Indian Oil Corp (IOC), the nation’s largest oil firm, plans to raise processing of cheaper crude oil varieties to 30 per cent by 2017-18 as part of its efforts to improve margins.
In 2013-14, IOC, which owns 30 per cent of the nation’s oil refining capacity, turned 54.65 million tons of crude oil into fuel. Of the crude oil processed, 16.1 per cent was heavy and high TAN (total acid number) crude.
Heavy crudes, like the one produced in Latin America, are cheaper than most of the varieties available from the Middle-East as they have high concentration of sulphur and several metals, particularly nickel and vanadium, which require higher grade refineries for processing. Same goes for high acid crudes or high TAN crudes.
“The Corporation sees optimisation of refinery operations as a major strategy for margin protection and enhancement. Since crude oil cost constitutes as high as 95 per cent of the input cost, reducing cost of crude oil has been a priority area,” IOC said in its latest annual report.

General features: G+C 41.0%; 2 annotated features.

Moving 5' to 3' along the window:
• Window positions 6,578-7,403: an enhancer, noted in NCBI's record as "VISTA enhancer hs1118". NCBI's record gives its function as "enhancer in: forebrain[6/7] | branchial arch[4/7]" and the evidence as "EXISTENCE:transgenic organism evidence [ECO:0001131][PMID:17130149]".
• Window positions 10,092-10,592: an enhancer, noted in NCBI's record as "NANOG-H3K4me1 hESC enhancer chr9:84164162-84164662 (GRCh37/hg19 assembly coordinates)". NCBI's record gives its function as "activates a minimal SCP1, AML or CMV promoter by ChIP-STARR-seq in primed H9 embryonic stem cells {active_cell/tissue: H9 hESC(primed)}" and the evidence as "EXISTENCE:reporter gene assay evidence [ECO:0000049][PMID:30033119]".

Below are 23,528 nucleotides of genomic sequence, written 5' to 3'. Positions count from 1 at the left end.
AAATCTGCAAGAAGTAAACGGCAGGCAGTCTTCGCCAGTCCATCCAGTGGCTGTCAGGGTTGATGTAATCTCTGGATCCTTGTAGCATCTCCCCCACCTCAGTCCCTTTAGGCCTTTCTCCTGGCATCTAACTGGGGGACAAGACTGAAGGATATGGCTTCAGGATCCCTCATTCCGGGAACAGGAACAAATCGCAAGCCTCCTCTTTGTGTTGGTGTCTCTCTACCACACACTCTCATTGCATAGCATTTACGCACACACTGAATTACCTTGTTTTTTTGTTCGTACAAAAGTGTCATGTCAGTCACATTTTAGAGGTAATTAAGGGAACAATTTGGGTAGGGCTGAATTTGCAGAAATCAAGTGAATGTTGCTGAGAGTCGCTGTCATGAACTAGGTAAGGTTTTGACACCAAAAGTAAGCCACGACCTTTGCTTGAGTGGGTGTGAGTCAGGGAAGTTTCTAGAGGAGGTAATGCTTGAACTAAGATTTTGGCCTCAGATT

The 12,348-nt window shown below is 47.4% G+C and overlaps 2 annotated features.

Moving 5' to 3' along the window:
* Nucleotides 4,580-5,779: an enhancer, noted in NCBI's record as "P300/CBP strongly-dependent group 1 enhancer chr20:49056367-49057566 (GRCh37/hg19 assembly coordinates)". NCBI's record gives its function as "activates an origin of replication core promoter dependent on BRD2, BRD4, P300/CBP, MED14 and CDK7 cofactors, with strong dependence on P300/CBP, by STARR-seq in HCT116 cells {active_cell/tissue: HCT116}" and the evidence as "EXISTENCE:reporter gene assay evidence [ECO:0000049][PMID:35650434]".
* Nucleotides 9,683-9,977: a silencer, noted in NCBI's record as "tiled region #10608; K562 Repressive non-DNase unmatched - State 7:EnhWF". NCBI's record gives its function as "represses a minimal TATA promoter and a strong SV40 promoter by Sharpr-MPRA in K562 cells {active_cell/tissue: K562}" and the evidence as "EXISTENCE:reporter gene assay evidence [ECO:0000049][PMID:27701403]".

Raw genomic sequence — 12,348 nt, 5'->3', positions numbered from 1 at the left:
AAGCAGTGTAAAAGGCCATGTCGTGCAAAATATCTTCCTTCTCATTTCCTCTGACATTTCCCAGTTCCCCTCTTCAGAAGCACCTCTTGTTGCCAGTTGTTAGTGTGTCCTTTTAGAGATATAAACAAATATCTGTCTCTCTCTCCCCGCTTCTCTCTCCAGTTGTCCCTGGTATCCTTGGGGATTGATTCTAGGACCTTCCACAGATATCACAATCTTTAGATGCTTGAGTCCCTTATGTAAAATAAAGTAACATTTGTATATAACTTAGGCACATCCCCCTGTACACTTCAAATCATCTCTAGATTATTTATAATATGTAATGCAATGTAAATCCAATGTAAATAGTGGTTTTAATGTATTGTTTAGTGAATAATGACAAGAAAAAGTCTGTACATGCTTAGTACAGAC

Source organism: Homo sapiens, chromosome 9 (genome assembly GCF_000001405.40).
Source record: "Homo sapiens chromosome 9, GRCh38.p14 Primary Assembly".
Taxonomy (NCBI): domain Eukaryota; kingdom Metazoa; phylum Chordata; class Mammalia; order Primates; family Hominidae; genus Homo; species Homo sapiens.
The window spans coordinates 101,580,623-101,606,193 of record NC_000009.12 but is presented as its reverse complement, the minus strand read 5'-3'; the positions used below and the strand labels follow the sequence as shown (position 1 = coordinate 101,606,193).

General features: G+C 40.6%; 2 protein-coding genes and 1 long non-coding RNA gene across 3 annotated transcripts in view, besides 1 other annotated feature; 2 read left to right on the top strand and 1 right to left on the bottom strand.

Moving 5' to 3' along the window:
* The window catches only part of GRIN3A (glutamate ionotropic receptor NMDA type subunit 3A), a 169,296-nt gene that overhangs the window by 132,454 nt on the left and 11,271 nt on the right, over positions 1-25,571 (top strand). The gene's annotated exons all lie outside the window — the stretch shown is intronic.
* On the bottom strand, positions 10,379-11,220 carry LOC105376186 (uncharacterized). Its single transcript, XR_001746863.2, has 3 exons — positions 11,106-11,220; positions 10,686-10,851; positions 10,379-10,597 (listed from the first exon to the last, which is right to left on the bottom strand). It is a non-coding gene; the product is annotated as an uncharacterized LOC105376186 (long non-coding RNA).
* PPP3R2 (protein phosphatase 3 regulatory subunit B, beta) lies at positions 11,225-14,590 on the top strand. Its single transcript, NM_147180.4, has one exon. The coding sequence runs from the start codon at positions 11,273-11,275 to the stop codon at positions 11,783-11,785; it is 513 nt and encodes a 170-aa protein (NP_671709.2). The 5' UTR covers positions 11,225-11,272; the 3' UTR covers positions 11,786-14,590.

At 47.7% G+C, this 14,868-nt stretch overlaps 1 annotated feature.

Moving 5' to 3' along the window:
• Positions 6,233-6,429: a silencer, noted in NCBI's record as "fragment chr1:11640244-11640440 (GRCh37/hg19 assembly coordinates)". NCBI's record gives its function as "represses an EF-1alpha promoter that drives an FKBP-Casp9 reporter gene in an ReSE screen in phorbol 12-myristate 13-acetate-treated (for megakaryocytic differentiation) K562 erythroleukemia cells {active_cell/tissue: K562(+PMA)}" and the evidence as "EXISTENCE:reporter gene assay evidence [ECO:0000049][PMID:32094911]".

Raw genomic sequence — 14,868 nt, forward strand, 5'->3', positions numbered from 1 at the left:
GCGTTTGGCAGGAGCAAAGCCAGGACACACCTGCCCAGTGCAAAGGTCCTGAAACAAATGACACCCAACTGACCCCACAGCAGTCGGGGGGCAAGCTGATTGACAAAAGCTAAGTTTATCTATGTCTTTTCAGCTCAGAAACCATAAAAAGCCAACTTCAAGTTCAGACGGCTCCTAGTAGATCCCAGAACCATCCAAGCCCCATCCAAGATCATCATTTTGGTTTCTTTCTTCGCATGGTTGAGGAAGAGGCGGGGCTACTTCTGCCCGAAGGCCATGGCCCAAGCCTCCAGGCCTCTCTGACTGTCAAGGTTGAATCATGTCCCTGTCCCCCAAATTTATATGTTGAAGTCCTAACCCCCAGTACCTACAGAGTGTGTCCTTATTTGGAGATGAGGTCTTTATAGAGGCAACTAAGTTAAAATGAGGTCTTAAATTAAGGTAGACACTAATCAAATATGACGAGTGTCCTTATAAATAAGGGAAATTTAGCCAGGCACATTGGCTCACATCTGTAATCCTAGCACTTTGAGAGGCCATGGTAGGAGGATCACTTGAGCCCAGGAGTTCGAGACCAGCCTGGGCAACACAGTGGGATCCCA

In pursuit of this plan, IOC has been enhancing capabilities of its refineries to process cheaper crude varieties as well as initiated action to provide optimum crude mix to refineries.
“During 2013-14, the Corporation’s refineries processed 16.1 per cent heavy and high TAN crudes vis-a-vis 11.5 per cent in 2012-13. Plans are afoot to raise this proportion to 20 per cent by 2015-16, and 30 percent by 2017-18,” it said.
To leverage the capability of processing tougher crudes, high sulphur crude has also increased from 44.3 per cent in 2009-10 to 53.7 per cent (including Mangla crude from Cairn’s Rajasthan fields) in the year 2013-14.